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Charles E. Taylor: The Man Aviation History Almost Forgot

Charles Taylor from 'Air Line Pilot'
April 2000, page 18

By Bob Taylor

When I was appointed safety program manager (airworthiness) for the Cleveland FSDO, one of the duties assigned to me was to conduct the Charles E. Taylor Award Program, the purpose of which is to honor the mechanics who have been connected with aviation maintenance for 50 years or more. However, one question always came up about the program: Who was Charles Taylor? I was embarrassed because I didn't know the answer. So I did some research, and here's what I found.

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My Story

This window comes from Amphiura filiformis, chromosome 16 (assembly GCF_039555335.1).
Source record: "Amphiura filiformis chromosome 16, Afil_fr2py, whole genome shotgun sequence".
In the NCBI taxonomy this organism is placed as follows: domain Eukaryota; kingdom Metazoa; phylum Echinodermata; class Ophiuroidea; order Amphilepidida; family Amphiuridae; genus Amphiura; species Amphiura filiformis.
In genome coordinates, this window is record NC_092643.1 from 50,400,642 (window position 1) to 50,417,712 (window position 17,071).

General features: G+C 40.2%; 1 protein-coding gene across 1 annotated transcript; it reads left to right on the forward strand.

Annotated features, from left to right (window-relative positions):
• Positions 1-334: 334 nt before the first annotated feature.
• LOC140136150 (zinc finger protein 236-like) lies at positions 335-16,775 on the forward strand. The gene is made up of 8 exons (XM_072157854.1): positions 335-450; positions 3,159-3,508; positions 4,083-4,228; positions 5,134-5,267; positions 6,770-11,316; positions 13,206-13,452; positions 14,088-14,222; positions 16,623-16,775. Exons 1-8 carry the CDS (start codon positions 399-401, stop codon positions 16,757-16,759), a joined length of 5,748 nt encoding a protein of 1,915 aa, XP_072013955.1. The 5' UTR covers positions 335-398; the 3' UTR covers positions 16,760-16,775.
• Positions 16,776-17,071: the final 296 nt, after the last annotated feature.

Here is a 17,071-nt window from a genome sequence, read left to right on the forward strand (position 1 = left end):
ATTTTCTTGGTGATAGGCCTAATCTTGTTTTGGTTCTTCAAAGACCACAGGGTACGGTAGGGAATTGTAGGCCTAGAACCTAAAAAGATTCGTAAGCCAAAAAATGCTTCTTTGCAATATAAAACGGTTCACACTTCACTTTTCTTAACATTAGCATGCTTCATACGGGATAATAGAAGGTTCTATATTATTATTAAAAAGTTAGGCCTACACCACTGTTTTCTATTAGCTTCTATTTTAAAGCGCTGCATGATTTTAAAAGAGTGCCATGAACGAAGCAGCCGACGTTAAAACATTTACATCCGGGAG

from 'Air Line Pilot'
April 2000, page 22

By Charles E. Taylor as told to Robert S. Ball

When Orville Wright died Jan. 30, 1948, Charles E. Taylor became the only surviving member of the three who built the first airplane. Charlie Taylor was the only employee and intimate associate of Wilbur and Orville Wright throughout the critical years. Without precedent or fanfare, Taylor built the engines for the Wright's first planes to their designs.

This article, written in 1948 while Taylor was living in retirement in California, was first published in Collier's, Dec. 25, 1948, and was reprinted in Air Line Pilot, December 1978. Taylor died Jan. 30, 1956, at the age of 88.

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